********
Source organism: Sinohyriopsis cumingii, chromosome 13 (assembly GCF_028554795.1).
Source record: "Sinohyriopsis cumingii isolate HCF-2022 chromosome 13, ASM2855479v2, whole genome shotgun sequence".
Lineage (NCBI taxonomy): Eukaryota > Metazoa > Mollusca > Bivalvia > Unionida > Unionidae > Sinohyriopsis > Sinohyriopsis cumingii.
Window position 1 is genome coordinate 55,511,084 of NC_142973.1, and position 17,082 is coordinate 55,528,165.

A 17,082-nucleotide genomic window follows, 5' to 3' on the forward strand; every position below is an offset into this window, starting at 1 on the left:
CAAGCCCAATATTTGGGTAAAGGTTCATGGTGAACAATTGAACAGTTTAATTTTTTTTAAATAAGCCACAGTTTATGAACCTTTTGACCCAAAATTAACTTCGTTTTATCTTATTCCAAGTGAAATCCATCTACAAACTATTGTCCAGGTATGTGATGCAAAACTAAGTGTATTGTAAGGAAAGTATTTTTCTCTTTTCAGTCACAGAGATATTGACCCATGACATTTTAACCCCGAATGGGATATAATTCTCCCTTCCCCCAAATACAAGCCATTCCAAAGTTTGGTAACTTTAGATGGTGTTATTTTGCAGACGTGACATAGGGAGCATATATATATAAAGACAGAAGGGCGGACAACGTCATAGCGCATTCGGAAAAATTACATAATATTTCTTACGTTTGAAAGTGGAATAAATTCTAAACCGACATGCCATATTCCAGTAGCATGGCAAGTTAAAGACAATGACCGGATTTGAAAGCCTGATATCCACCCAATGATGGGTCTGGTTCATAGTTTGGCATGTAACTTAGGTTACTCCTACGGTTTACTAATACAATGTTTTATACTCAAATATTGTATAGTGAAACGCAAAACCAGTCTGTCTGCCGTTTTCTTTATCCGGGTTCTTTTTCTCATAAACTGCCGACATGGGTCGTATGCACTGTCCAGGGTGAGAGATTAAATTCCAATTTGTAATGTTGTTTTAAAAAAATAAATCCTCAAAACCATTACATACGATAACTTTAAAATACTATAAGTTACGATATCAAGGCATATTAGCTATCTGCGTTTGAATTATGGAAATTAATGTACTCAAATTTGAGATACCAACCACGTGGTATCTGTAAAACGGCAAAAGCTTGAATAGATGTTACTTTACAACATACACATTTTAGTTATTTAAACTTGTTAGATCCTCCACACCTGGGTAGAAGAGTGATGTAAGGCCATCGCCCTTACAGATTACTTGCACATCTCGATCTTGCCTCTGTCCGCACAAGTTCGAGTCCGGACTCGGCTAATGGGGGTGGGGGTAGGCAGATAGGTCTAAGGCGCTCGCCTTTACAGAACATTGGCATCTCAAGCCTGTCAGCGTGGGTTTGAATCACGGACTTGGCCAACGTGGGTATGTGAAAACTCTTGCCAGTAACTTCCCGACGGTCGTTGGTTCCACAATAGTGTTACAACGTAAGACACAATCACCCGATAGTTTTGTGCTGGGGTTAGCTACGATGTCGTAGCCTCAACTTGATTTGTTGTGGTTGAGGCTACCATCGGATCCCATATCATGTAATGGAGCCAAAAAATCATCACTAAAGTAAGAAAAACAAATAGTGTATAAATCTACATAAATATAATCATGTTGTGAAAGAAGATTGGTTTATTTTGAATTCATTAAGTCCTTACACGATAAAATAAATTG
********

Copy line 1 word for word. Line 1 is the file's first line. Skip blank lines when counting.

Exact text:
Source organism: Sinohyriopsis cumingii, chromosome 13 (assembly GCF_028554795.1).